The Venetian fortress of Siteia was constructed in the 13th century in the position of the byzantine city, which was the seat of a bishopric. Possibly this was also the position of the ancient city Iteia or Siteia. As seen in the Venetian plans, the eastern part of the modern city of Siteia was fortified and was called the “Castello”.
It had a triangular form and enclosed the cathedral and the residence of the rector. On the top of the triangle was the tower with its enclosure. The neighbourhoods outside the walls (borghi) were developed west of the fortification enclosure and remained unfortified until the end. East of the enclosure was the women’s monastery of Santa Maria, appoximately at the position of today’s cemetary.
After the earthquake of 1303, the fortress and the tower were severely damaged and the repairs made later could not strengthen it. A new major destruction was caused by the earthquake of 1508, and in 1538, the raid of the pirates of Barbarossa, caused more destructions to happen.
In the middle of the 16th century, when Venice constructed large-scale fortification works in its conquered areas, applying the new bastion system, Siteia was actually unfortified. The Venetian administration in 1554 sent money for the restoration of the fortress. In the following years, despite the demolition recommendation made by Sforza Pallavicini and Giulio Savorgnan in 1571 to the Senate, the Venetians tried to restore it with some works, but was still ready to collapse.
After the turkish invasion of 1645 and the “parade” to the east, general Mocenigo finds out that the fortress was completely vulnerable to a siege and in 1651 he decided to demolish it and transfer the cannons and the equipment to Khandax.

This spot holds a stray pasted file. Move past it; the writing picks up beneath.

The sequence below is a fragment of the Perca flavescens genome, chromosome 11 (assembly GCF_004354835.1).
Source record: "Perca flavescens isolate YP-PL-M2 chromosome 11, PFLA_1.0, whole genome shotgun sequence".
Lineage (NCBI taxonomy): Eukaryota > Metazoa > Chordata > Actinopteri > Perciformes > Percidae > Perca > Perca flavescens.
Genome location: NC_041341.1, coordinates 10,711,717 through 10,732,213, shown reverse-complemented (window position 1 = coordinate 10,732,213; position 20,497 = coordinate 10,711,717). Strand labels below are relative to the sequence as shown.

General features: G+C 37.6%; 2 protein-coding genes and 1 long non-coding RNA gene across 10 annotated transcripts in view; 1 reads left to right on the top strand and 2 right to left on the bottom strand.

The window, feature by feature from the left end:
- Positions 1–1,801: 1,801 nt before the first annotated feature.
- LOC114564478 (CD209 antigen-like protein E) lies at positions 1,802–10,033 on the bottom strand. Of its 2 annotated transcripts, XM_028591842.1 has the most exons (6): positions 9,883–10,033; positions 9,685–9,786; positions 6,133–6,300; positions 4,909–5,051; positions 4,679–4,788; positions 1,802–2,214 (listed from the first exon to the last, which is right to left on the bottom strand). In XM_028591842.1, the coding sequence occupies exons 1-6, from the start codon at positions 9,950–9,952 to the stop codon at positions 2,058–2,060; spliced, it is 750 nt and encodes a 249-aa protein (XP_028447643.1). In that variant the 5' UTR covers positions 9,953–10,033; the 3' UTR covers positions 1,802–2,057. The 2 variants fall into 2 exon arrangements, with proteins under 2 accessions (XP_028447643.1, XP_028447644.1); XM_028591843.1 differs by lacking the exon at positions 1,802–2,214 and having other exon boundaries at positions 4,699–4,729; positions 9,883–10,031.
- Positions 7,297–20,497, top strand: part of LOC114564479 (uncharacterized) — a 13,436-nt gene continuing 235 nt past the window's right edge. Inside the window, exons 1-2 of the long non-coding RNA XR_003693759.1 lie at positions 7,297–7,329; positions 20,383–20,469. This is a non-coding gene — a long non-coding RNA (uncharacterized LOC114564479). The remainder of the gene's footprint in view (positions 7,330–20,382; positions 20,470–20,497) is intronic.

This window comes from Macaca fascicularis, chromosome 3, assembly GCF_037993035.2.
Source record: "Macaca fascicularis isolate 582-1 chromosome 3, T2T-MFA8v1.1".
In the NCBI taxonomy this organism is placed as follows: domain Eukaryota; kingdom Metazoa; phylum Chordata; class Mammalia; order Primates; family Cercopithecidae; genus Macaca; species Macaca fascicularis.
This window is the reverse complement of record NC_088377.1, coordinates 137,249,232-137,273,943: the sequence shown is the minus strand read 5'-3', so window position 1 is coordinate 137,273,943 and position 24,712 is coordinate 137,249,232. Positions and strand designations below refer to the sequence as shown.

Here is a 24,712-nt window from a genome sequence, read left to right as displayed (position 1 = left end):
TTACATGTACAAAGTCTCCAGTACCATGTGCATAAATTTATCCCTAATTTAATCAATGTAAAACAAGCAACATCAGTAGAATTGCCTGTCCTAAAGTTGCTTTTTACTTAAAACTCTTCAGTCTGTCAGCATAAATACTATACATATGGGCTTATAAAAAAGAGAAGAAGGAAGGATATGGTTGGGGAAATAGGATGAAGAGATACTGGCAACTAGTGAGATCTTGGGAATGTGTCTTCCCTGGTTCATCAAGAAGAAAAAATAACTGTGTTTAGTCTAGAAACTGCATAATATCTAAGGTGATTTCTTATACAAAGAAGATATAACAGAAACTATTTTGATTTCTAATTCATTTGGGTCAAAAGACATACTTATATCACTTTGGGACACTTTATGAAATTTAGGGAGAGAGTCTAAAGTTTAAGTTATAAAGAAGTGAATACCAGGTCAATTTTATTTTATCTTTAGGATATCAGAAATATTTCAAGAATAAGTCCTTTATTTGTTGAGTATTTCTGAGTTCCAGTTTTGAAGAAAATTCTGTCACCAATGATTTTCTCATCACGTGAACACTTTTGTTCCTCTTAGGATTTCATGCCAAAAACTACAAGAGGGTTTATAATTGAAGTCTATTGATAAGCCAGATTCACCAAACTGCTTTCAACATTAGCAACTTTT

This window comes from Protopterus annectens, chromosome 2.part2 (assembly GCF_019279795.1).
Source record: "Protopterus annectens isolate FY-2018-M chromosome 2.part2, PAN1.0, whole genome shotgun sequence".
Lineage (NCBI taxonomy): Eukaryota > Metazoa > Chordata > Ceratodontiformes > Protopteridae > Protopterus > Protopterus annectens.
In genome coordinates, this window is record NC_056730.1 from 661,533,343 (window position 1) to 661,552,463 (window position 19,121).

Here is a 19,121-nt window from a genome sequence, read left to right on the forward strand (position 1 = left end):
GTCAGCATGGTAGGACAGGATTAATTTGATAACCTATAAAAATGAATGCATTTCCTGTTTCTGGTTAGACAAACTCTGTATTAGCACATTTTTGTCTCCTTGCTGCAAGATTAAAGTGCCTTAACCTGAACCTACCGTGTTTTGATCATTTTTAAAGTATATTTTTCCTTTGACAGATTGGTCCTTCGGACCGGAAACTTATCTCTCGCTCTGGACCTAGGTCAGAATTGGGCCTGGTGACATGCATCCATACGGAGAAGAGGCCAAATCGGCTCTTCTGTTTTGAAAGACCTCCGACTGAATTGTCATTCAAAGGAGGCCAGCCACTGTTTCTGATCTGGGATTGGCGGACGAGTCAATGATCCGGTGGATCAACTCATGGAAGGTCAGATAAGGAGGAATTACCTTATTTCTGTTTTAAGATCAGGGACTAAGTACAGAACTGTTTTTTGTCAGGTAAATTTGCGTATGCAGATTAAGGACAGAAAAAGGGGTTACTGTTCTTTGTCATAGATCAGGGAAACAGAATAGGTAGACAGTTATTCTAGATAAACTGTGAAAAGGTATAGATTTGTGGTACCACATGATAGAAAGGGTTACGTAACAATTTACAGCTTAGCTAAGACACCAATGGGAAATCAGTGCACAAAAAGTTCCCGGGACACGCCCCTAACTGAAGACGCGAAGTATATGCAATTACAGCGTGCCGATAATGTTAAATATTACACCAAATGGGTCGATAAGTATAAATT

After its occupation the fortress was used by the Turks as a fortification, with serious interventions to the ruined venetian complex. The turkish fortress was constructed on the base of the higher venetial tower and it is connected with the small remaining part of the enclosure. The wall on the sides of the triangle, large parts of which were preserved in the beginning of the century, has almost disappeared today, with the exemption of the wall on the side of the sea.
The fortress in its present form consists of the northeastern part of the initial fortification enclosure, the tower that closes its top and rooms in the area of the enclosure. The tower, without a roof today, had the form it took during the ottoman rule. There are traces of an internal perimetric corridor and of a central two-storey part. The exact type of the roof remains unclear.
The fortress was used for many years by the Civil Aviation Authority, until 1966. Inside it there were sheds and and added buildings.
In 1963 it was declared as a preservable monument. In 1966 efforts for its restoration started and the first consolidation works began. After 1970 the sheds were removed. Today it is a visitable guarded monument, and in the summer months it is used as an events area.
(Author: Daphne Chronaki, architect)